Laser cutters have a wide variety of functions and applications: from cutting to engraving to surface marking on a wide range of materials from paper to metal. That said, each type of laser has its own set of applications and no single laser can do everything with every material. That means a laser that can cut through a sheet of metal, may not be optimal for exact surface-making of medical equipment. And so, this blog is to help you get an overview of what different types of laser cutters excel at and what jobs require a different approach and laser system.
Affordable hobby lasers come with low power laser tubes (typically 40w) that are perfect for hobby scale cutting and engraving on many common materials. Quarter inch wood and acrylic work great with Muse, for example. As does paper, cardboard, most fabrics; even rubber, stone and glass have applications that work well with hobby lasers. If your projects center on these materials and you have low output requirements for small scale production, these lasers offer great value for your investment. What they can’t do is handle industrial production output, create large scale projects or affect metal in any way. They are also limited on the thickness of wood and acrylic it can cut (typically, a quarter inch).
Pro-Series CO2 laser systems increase the size, power and durability of what a hobby laser can do. Pro-Series works with the same set of materials as a hobby laser, but with laser tube power increases (up to 150w), can cut up to a half inch of wood or acrylic. Pro-Series machines can also provide a much larger working space for bigger projects. While the smallest Pro-Series is 20x12 (like a hobby) it can go all the way up to a 48” x 36” workbed. If you intend to create a heavy project output, if you want vastly increased laser power, and if you need a big workspace, Pro-Series is where you want to focus your research. And just like Muse, Pro-Series is not made to cut or engrave metal, but excels at cutting and engraving many other materials.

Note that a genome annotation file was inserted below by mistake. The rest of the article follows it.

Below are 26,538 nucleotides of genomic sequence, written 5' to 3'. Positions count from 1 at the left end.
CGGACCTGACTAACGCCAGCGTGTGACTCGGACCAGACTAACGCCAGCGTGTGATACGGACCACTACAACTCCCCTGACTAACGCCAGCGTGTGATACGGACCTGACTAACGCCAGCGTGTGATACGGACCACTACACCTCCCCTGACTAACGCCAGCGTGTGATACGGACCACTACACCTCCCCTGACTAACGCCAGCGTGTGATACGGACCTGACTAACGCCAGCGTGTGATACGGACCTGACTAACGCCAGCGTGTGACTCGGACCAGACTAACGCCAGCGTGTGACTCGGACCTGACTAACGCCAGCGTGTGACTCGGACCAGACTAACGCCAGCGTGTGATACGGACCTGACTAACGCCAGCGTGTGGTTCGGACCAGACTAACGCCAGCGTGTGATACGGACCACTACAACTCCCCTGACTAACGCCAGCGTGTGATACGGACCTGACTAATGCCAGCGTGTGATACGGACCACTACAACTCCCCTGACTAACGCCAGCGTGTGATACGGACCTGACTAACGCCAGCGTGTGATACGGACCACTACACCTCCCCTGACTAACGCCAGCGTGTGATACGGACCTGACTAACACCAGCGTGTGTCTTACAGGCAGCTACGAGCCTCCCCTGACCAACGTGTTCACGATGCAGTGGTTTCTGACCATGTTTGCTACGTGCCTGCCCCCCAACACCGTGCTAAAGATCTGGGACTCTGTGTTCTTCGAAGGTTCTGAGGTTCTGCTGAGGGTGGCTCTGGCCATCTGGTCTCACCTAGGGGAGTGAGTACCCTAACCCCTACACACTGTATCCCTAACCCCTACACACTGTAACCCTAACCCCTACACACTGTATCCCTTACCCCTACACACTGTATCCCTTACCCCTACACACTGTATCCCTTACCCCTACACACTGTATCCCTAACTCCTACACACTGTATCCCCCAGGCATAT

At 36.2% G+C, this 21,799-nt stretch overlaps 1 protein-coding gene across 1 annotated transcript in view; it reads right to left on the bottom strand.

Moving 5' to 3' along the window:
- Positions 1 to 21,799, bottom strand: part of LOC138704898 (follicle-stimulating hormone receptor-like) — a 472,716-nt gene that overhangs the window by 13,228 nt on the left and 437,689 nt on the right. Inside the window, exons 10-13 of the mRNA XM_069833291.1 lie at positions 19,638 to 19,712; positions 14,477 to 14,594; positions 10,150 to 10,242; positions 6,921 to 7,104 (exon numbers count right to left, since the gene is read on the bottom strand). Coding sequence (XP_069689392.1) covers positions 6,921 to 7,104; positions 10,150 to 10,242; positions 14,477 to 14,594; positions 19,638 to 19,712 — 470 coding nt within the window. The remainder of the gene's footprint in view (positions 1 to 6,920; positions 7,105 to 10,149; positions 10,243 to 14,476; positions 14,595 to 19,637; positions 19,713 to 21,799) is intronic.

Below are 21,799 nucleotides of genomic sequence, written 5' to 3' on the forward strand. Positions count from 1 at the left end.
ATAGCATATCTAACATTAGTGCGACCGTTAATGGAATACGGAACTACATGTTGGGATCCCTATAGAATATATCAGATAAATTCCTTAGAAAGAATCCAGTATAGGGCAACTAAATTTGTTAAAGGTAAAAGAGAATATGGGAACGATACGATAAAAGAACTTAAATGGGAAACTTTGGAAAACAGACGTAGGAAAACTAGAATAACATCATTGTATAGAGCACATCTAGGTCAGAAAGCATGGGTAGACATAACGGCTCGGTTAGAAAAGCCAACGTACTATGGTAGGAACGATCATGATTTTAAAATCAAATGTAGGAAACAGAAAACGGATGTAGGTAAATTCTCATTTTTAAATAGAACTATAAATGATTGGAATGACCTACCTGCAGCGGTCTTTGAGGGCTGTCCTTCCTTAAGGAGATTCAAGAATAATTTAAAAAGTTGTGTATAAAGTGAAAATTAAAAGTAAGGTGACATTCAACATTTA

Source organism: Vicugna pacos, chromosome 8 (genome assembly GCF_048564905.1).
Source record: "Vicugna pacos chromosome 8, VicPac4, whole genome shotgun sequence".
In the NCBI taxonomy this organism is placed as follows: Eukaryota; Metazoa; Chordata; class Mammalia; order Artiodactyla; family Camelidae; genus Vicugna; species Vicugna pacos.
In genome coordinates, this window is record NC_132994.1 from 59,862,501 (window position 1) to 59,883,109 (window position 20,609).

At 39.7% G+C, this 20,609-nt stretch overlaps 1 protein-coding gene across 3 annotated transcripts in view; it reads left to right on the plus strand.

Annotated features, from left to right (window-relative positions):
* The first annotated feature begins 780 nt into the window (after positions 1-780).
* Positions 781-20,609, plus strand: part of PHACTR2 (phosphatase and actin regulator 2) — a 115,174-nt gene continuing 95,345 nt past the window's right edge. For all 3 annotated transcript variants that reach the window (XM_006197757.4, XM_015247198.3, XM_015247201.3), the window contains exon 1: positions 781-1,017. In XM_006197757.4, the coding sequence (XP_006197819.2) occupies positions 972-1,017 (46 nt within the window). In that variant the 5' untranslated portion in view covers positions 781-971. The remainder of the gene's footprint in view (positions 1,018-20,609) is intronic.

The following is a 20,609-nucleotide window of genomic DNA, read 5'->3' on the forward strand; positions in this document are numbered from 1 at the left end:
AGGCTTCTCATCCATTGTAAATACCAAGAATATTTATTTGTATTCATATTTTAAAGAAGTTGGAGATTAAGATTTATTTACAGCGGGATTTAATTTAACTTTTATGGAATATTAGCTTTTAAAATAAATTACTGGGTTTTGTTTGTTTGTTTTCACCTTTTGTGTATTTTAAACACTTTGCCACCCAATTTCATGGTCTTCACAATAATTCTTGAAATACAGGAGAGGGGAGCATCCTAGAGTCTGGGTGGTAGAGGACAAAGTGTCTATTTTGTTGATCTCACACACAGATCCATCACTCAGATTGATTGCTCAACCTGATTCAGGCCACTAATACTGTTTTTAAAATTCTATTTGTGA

The Dual Head Laser system is most closely associated with a Pro-Series machine. With this system, a second 90w CO2 laser tube is added to create a two-front cutting system, allowing for instant replication of the design. The Dual Head is capable of anything other Pro CO2 lasers can do (with the same 90w laser tube). If your main requirement is to replicate the same non-metal product as fast as possible, then consider the Dual Head.
If cutting a wide diversity of material, including metal, is your goal, then the Flatbed CO2 is perfect. With a 150w laser tube, not only will it cut one inch acrylic and wood, it will also cut through 1.2mm carbon/stainless steel (steel only, see fiber lasers for cutting other metals). What this system doesn’t do is engraving or marking. If you want to engrave metal, you will need to look at FC/FD fiber laser systems.
The FC/FD fiber lasers are built to create fine engravings and surface marking on all sorts of metals and certain plastics. These are small fiber systems that work great on a wide set of applications including engraving firearms to exact ATF requirements, surface marking medical tools and other fine markings such as serial numbers on metal plates. Markings can be deep or leave the surface smooth and with zero roughness. Do not consider the FC/FD fiber systems if you want to cut material or mainly use wood or other non-metal, non-plastic materials.
The compact fiber laser boasts a 500w fiber laser that can quickly cut through a wide range of metals including carbon steel (up to 6mm), stainless steel (up to 3mm), galvanized plate (up to 3mm), aluminum plate (up to 3mm) and copper plate (up to 2mm). Like the flatbed CO2, is does not engrave any material. That said, the compact fiber laser is the go to machine if you want the fast metal cutting laser.
Of course there are many other considerations when researching the perfect laser system for your needs. Size, costs and other factors will surely play in your final decision, but this blog should help you focus in on what certain types of lasers can and cannot do. If you have any questions, please contact our sales team at firstname.lastname@example.org, and they will be glad to help point you toward the right machine.